As you know by now, I more often than not collect deciduous tree trunks.  Though I seek good size, movement and taper, I seldom come home with a branch structure.  But that’s okay.  That just means I have complete control over the branch structure and can tailor it to the inherent character in the trunk I was after in the first place.

This Water oak trunk, Quercus nigra, only one stub away from complete “trunk-ness,” is a prime example of how we control details to make our design work properly.  The intention with this tree is to produce a classic oak design.  You can see countless examples in nature, meaning you have a great pattern to work from.  Do an Internet search or snap a few photos of trees that have a trunk line like your bonsai-to-be.  It can really help.

 

 

 

 

 

 

 

I had already done the initial wiring of this tree when the shoots had extended several inches (once it got going, this tree grew very fast).  While I was generally satisfied with the work I did, there was one detail that simply did not work.  Can you spot it?

 

 

 

 

 

 

 

 

 

Once I had taken the photo of this tree following the initial wiring, I knew I was off on the number one branch on the left.  Why?  Even though it actually does have some bend in it, it doesn’t have enough to produce the right visual appeal and this certainly is true to the camera.  This was a critical problem, and could not go unresolved.  I decided to wait a couple of weeks, though, because the shoots were still tender and I didn’t want to risk unwiring and rewiring the branch.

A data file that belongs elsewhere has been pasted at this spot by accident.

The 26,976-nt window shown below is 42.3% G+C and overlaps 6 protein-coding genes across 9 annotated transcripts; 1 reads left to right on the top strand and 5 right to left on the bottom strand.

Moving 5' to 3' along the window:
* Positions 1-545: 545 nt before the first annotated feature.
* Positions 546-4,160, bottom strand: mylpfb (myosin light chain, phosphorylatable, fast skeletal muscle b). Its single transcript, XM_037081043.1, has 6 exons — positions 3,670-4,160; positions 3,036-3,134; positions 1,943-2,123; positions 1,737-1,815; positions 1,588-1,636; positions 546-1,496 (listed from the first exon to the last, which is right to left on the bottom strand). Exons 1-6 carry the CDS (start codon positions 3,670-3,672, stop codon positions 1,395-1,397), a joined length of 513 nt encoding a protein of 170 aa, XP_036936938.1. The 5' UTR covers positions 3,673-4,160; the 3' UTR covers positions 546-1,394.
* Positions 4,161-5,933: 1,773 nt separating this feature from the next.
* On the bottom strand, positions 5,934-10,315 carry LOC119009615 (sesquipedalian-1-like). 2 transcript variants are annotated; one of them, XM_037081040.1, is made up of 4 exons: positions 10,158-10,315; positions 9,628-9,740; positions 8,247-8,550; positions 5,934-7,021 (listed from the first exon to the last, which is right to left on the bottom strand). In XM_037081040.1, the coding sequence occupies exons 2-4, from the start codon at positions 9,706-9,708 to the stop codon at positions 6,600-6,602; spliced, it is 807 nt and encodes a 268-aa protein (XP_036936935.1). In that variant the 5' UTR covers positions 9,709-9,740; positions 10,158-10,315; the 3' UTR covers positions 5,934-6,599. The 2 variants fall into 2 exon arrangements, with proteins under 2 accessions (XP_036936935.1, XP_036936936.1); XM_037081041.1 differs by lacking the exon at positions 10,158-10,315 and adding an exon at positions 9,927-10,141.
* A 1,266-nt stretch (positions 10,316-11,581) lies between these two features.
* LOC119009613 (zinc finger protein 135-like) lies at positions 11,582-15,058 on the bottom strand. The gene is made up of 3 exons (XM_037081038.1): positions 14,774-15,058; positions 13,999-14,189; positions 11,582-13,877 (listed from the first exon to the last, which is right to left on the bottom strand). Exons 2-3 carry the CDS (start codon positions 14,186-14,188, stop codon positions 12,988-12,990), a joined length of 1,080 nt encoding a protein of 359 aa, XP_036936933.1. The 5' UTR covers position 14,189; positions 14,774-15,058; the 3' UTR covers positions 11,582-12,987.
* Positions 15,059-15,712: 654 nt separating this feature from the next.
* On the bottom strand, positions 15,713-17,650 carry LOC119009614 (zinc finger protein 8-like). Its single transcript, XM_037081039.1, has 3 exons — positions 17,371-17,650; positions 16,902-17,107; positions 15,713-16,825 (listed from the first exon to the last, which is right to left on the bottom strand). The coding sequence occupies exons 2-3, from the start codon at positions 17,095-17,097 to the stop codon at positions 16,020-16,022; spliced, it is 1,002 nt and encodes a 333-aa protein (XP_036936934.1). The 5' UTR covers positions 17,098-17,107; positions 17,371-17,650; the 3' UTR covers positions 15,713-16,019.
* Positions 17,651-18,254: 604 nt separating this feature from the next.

Today I unwired and rewired the branch, then positioned it properly.  Notice how just a subtle movement makes a world of difference?  Now there’s much better harmony in the shapes and attitudes of the branches.  In nature you’ll see a general upsweep in the main branches of trees, with the sub-branching exhibiting movement into the horizontal plane.  In this tree, notice how there’s a sub-branch on this lowest left-hand branch that moves in just this way.  This will be repeated all the way up the tree.

I’d love to hear what you thought of this blog post.  Leave me a comment below.

One Way To Better Bonsai – Draw A Picture Of What You Want

Here’s a nice little Sweetgum bonsai, Liquidambar styraciflua, that I potted up a few weeks ago.  I’d been growing it for a couple of years prior, liked the base, and it struck me that I might just have a decent broom-style specimen in this tree.  So I chopped the trunk and wired up two leaders to get the ball rolling.  It’s resumed growth, so I expect to be able to make some good headway as the season progresses.  And I can envision what the structure of this tree is going to look like.